**Geomorphic Features Of Europa **

**Tidal Heating **

It is interesting to see moons in our solar system that are so geologically active while our own Moon is not. Due to its size, our Moon has had enough time to radiate its heat into space, causing its interior to cool, prohibiting geological activity. However, Europa is smaller than our Moon (Table1), yet it is still geologically active. The reason for its continued activity is due to tidal heating - a continual flexing and stretching of the Europa caused by the shape of its orbit and gravitational pull from Jupiter, Io, and Ganymede.

The magnitude of gravitational force is defined as:

F = GMm/r^{2}

Where G is the gravitational constant, M is the mass of the more massive body (Jupiter), m is the mass of the less massive body (Europa), and r is the distance of the two bodies. It can be seen that as the distance between the two bodies decreases, the force increases as r^{2}, and as the mass of the bodies increase the force also increases.

Tidal force is the differential gravitational force felt across a body. Since the front face of Europa is closer to Jupiter than the far side, it will feel a greater gravitational force. The magnitude of force felt on the side of Europa facing Jupiter is:

F_{front} = GMm/r^{2}

The force felt on the side facing away from Jupiter is:

F_{back} = GMm/(r+d)^{2}

where d is the diameter of the moon. The difference in these two forces is the tidal force felt across Europa:

F_{tidal} = 2GMmd/r^{3}

It can be seen that larger moons have greater tidal forces across them. However, it is not tidal force alone that causes tidal heating within a body. In order for heating to occur, the tidal force must change. This can be imagined if you take a rubber band and stretch it repeatedly. A band that is stretched and left stretched will not generate heat. However, if the band is repeatedly stretched and flexed, heat will be generated. This is becuase stretching and flexing induce frictional heating, similar to rubbing your hands together on a cold day. There is enough tidal heating occurring in Europa to keep its interior warm and the moon to stay geological activity, even though it is smaller than our own Moon.

The change in tidal force (also known as tidal stress) occurs because of the orbits of Io, Europa, and Ganymede. Table 1 shows that the first three Galilean moons are locked in a 4:2:1 orbital resonance. For every orbit Ganymede completes, Europa completes two and Io completes four. This is illustrated in the diagram below (Figure 4). This resonance forces Europa to have an eccentricity of e = 0.01 (Greenberg 1981, Peale 1986). Eccentricity is a measure of how much an orbit deviates from a perfect circle. A perfect circle has an eccentricity of 0, an elliptical orbit has an eccentricity between 0 < e < 1, e = 1 is a parabolic orbit, and e > 1 is a hyperbolic orbit. Since Europa does not have a perfectly circular orbit, its distance from Jupiter changes. This causes a change in the tidal force on the moon. In addition, Io and Ganymede change their distance with respect to Europa and also introduce a tidal stress.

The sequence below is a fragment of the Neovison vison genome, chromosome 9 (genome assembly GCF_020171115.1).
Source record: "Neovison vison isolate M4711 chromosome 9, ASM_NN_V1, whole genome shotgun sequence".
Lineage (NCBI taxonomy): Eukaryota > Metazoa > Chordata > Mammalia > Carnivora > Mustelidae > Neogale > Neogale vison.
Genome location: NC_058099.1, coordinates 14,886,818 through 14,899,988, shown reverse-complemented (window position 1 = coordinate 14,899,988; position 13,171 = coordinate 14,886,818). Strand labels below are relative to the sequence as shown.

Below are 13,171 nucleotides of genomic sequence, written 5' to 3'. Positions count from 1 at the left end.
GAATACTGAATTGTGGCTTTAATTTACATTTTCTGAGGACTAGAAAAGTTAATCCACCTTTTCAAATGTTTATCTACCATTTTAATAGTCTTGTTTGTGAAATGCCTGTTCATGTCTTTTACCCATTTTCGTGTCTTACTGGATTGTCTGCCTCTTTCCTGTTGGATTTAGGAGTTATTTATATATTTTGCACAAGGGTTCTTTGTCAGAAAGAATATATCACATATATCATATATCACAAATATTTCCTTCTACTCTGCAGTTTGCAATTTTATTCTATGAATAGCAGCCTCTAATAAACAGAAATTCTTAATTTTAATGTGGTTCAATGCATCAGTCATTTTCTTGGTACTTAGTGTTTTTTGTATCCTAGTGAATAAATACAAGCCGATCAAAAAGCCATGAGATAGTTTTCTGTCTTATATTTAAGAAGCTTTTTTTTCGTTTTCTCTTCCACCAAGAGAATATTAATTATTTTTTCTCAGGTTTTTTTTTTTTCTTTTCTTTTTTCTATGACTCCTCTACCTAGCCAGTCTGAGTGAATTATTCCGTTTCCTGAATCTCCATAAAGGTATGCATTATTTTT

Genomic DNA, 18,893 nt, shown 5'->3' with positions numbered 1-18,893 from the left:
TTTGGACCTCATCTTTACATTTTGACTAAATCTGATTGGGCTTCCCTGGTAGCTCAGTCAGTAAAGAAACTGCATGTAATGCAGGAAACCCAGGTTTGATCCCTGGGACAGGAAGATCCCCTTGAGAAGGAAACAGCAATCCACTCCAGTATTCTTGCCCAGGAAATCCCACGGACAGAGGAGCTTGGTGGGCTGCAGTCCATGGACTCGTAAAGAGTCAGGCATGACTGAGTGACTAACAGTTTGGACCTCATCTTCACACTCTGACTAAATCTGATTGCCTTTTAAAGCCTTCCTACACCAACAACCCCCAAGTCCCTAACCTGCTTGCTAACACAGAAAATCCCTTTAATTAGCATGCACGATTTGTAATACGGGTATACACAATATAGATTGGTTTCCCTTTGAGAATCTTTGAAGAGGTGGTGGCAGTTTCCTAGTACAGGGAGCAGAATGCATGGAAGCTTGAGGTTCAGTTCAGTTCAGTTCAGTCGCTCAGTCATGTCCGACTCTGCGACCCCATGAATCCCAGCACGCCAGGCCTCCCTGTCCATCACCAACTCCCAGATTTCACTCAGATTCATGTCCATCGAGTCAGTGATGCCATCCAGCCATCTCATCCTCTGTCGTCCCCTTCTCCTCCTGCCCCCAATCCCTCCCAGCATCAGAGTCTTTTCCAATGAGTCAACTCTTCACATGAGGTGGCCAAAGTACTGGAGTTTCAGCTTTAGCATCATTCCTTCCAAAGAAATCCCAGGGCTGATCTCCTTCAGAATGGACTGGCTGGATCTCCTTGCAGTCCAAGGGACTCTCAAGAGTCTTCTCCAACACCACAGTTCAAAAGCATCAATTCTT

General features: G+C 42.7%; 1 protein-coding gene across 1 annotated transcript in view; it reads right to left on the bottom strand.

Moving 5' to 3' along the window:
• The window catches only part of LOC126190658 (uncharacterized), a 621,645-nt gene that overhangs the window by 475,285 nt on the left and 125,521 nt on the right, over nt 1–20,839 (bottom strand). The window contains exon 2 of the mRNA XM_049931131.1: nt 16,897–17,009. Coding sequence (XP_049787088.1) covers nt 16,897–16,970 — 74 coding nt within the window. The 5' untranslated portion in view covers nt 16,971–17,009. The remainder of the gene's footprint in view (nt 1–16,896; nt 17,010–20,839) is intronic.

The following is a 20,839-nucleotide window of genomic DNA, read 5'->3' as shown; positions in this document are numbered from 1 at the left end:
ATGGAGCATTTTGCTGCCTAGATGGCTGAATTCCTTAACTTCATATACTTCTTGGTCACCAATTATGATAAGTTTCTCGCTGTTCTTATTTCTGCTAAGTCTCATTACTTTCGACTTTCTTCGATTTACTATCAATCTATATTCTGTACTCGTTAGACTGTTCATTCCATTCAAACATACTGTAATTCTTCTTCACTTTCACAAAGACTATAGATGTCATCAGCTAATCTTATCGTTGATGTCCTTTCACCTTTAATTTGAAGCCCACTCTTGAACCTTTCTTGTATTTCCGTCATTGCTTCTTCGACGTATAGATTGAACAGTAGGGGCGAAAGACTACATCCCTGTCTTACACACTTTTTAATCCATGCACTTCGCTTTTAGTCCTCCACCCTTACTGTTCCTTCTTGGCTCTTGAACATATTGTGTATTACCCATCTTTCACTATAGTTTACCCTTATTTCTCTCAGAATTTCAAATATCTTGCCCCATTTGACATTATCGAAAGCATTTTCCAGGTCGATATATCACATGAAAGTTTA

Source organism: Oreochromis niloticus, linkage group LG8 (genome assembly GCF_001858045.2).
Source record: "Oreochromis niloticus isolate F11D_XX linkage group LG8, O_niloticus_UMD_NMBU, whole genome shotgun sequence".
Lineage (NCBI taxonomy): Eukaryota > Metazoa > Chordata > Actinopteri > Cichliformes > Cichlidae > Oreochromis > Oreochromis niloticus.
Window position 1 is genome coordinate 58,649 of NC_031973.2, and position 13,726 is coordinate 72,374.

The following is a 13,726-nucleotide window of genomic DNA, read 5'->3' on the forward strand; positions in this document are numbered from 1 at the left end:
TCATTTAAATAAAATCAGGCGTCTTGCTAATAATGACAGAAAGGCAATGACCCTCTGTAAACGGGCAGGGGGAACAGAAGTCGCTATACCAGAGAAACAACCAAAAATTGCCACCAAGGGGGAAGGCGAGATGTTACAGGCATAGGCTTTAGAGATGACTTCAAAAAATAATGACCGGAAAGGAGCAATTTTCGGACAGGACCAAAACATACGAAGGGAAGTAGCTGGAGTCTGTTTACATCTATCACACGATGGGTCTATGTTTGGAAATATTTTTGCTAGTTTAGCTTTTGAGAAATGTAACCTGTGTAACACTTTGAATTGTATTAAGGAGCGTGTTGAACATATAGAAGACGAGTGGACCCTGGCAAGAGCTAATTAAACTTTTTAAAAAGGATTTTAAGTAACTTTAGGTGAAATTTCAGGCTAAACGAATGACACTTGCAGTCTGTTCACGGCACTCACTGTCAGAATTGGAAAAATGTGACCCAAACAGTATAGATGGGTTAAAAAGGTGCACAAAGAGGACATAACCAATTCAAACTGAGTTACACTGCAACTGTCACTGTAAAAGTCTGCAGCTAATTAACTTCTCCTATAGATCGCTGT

Figure 4. Orbital Resonances of Io, Europa, and Ganymede.

Europa is locked into a synchronous rotation around Jupiter, just like our Moon is around the Earth. For every revolution Europa makes around Jupiter it also completes one rotation. It has a 3.55 day orbital period and rotation period, so the same side of Europa always faces Jupiter. Thus, is makes one revolution around Jupiter every Europa day. The tidal stress experienced over one orbit is referred to as the "diurnal" stress. The changing tidal force induced by the eccentricity of Europa and tug from the other moons deforms Europa by as much as 3% each Europa day. (Greenly et al. 2004). Moore and Schubert (2000) calculate that this should result in a deformation anywhere between 1 m and 30 m depending on if the ice shell is solid down to the silicate layer or if the ice shell is thinner and sits above a liquid water layer. The dissipation of this strain heats the interior of the moon and flexing from the diurnal stress results in the geomorphic features seen across the surface.

Table 1

Satellite | Mass (x 10 ^{20}) |
Radius (km) |
Density (g/cm ^{3}) |
Distance from Parent Body (x 10 ^{3} km) |
Orbital Periods (days) |
---|---|---|---|---|---|

Io | 893.3 | 1821.3 | 3.53 | 421.77 | 1.77 |

Europa | 480 | 1565 | 3.02 | 671.08 | 3.55 |

Ganymede | 1482 | 2634 | 1.94 | 1070.4 | 7.15 |

Callisto | 1076 | 2403 | 1.85 | 1882.8 | 16.69 |

Our Moon | 734.9 | 1736 | 3.34 | 384.40 | 27.32 |

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